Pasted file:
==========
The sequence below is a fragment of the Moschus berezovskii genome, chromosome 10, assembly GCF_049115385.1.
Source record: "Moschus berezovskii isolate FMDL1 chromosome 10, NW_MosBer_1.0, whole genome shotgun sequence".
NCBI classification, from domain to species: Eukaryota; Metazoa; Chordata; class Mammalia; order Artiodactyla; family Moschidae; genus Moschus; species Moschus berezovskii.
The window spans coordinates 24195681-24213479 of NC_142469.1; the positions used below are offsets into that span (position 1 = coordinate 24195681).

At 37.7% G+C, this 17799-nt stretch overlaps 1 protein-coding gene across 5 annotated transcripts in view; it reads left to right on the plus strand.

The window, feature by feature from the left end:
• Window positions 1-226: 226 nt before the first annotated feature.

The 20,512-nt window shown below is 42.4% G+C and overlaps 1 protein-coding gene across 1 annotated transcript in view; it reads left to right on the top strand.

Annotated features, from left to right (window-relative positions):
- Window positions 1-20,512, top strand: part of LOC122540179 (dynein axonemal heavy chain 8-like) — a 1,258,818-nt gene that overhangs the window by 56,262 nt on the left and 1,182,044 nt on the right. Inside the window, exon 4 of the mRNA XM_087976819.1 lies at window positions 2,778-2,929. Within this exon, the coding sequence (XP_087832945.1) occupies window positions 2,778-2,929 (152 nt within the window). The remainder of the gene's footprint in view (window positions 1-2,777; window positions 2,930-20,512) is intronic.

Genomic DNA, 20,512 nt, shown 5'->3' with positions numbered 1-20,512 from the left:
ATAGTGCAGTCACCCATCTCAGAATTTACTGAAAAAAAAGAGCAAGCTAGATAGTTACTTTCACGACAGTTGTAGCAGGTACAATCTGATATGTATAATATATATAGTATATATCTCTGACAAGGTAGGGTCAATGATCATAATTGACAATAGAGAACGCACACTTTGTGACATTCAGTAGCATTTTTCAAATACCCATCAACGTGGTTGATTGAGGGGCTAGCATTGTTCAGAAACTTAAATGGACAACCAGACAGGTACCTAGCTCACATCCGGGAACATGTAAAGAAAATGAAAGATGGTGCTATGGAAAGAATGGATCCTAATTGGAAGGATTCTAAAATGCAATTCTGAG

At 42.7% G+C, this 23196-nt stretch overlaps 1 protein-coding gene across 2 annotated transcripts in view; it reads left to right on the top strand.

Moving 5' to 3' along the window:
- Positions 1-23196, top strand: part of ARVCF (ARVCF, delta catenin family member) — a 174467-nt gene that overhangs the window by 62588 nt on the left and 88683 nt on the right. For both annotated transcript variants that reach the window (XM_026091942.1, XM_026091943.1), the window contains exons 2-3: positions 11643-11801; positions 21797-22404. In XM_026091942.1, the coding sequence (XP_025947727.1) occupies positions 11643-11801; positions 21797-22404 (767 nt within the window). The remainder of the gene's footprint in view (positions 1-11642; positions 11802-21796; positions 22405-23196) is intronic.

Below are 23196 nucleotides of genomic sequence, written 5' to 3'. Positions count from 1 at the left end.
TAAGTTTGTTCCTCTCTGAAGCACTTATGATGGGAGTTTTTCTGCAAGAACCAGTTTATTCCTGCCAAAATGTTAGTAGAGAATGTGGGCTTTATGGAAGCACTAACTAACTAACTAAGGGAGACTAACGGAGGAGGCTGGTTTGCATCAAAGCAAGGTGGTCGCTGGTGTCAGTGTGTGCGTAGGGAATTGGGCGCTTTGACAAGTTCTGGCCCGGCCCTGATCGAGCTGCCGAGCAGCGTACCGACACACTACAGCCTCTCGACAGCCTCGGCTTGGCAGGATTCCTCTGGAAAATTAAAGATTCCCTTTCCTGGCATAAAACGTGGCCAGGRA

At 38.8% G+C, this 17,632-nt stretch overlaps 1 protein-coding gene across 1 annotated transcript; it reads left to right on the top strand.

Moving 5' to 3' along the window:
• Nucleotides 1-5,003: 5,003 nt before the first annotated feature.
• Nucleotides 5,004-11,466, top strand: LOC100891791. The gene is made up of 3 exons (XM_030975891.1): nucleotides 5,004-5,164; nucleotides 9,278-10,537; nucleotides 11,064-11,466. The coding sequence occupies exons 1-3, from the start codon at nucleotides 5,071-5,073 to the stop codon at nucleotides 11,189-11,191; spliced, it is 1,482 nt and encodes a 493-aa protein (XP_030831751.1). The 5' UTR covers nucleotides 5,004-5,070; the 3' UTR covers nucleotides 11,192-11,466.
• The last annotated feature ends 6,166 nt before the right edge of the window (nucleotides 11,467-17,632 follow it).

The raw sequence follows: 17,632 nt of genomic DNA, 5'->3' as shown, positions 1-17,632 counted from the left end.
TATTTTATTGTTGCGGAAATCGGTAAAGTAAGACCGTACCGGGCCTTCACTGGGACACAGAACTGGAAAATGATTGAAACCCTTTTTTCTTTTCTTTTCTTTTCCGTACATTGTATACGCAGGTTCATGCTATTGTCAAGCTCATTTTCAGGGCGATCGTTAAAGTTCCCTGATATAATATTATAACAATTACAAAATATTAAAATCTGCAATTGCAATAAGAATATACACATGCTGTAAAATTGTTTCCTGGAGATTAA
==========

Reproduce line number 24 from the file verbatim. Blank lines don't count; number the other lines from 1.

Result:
TATTTTATTGTTGCGGAAATCGGTAAAGTAAGACCGTACCGGGCCTTCACTGGGACACAGAACTGGAAAATGATTGAAACCCTTTTTTCTTTTCTTTTCTTTTCCGTACATTGTATACGCAGGTTCATGCTATTGTCAAGCTCATTTTCAGGGCGATCGTTAAAGTTCCCTGATATAATATTATAACAATTACAAAATATTAAAATCTGCAATTGCAATAAGAATATACACATGCTGTAAAATTGTTTCCTGGAGATTAA